Another question is how many can you have in the club. Is there a magic number where you can have day-to-day control in the hands of the participants but above that number the judge would say it is not feasible for so many participants to have day- to-day control? If there is a number is it 20 or 50 or more per club? My view is that the number of participants might well be a factor in determining whether the participants had day-to-day control but it would be a strange judge who decided on an actual number as it all depends on the detailed way in which the club is organised and managed.
ProShare Investment Clubs suggests the number of members of a club should be restricted to 20. The number 20 I believe is based on a sensible maximum for ensuring all can participate in a discussion at a meeting and is not based on a legal requirement. If meetings are held electronically then, given modern means of communications, I suspect many more than 20 could participate in decisions.
The FSA’s Handbook at perg 11 has useful guidance on property investment clubs (e.g. buy-to-let syndicates). However although it refers several times to 'day-to-day' control it does not really address questions in relation to normal investment clubs. A property club normally has a property manager (who will be earning remuneration) at its heart and so it is easier to point the finger at a likely operator of a collective investment scheme. With a normal investment club it is more difficult to point the finger and find an actual operator of a scheme and if there is no obvious operator it is more difficult if not absurd for the prosecutor to argue that there was illegal 'operating' of a collective investment scheme.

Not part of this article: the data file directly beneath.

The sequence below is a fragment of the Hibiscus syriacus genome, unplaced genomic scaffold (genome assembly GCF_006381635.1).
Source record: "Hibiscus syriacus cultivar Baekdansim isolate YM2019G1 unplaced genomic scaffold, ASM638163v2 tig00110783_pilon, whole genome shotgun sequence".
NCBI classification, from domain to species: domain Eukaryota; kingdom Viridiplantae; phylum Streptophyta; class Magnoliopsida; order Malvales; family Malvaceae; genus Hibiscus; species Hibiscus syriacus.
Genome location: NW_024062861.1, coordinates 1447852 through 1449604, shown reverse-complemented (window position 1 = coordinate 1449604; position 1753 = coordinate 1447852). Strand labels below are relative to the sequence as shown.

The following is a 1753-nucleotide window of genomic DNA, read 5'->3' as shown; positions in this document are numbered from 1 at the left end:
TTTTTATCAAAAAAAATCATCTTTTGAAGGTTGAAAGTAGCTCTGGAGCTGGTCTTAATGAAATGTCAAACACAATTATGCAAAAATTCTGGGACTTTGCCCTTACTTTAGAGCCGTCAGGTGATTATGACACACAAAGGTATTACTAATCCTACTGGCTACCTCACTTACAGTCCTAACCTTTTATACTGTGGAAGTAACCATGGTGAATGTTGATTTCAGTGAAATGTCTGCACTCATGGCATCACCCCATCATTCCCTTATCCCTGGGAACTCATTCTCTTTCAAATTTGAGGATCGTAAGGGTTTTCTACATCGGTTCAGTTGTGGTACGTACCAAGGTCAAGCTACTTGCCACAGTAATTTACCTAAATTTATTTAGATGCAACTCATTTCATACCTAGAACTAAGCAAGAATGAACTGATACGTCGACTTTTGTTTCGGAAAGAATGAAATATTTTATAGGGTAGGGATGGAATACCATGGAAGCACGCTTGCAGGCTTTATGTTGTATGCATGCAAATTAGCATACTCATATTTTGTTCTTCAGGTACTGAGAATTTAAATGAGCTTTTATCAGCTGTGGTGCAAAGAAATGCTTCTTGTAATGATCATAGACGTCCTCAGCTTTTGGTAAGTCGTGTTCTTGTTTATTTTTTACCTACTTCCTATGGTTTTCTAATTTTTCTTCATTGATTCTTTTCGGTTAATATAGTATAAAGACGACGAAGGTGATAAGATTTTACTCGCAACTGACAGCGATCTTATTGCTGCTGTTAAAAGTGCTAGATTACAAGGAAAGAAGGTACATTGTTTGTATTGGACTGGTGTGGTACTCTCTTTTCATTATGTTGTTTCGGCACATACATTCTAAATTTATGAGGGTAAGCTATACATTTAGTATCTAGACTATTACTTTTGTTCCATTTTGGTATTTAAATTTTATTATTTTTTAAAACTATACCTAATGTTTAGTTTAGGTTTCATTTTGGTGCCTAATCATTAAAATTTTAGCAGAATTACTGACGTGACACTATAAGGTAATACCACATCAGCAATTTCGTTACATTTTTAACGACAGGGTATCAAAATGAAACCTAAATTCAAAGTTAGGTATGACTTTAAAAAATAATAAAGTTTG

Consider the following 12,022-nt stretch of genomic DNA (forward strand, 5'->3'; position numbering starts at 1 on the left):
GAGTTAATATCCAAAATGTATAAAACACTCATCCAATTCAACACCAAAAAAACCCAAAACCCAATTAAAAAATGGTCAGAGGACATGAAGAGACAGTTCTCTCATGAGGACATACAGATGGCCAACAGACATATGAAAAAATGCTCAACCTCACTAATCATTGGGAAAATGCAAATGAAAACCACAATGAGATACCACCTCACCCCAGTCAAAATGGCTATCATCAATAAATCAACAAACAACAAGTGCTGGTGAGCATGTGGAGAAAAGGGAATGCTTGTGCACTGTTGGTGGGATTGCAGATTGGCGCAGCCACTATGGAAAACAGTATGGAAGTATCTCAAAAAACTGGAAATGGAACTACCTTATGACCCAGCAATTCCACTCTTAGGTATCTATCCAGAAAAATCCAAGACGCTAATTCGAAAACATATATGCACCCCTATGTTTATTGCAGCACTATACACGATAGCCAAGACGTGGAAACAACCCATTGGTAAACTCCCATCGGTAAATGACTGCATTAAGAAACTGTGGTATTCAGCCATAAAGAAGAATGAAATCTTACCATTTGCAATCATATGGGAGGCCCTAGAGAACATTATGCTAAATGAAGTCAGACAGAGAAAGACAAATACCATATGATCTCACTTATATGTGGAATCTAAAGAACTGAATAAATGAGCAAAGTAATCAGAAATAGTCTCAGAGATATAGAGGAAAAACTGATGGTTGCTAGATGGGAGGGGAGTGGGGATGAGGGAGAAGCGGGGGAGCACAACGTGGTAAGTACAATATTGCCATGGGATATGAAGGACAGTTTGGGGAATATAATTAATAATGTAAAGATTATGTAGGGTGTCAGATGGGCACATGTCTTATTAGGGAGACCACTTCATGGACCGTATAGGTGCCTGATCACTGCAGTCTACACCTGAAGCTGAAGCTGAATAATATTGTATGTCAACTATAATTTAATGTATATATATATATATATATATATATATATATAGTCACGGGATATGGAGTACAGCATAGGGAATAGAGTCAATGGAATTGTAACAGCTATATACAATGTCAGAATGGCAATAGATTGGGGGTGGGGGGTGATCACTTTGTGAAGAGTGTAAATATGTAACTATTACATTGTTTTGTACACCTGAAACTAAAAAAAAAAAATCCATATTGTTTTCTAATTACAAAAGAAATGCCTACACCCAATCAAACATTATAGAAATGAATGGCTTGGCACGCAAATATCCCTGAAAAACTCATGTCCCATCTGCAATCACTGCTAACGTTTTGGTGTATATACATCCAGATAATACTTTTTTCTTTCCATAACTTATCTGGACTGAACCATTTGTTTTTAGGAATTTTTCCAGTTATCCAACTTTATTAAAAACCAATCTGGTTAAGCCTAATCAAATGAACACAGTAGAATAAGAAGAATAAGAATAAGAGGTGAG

The above discussion on collective investment schemes ought to be irrelevant to almost all investment clubs as the relevant legislation only applies to establishing or operating a collective investment scheme 'which is carried on by way of business'. It will be a peculiar judgment that decides an investment club is a business where it does not pay remuneration to anyone involved in running the club.
GP - group exemption: a false hope
There are various group exclusions in article 69. The question arises as to whether an investment club is a group for the purposes of the legislation. The definition of group at section 421 of the 2000 act includes you and any person who is an undertaking in which you have a participating interest. An undertaking may be an unincorporated body such as a club carrying on a business with or without a view to profit. However a participating interest is generally intended to refer to holdings of 20% or more of the undertaking. Thus it is difficult to see how the group exclusion can be of assistance to an investment club.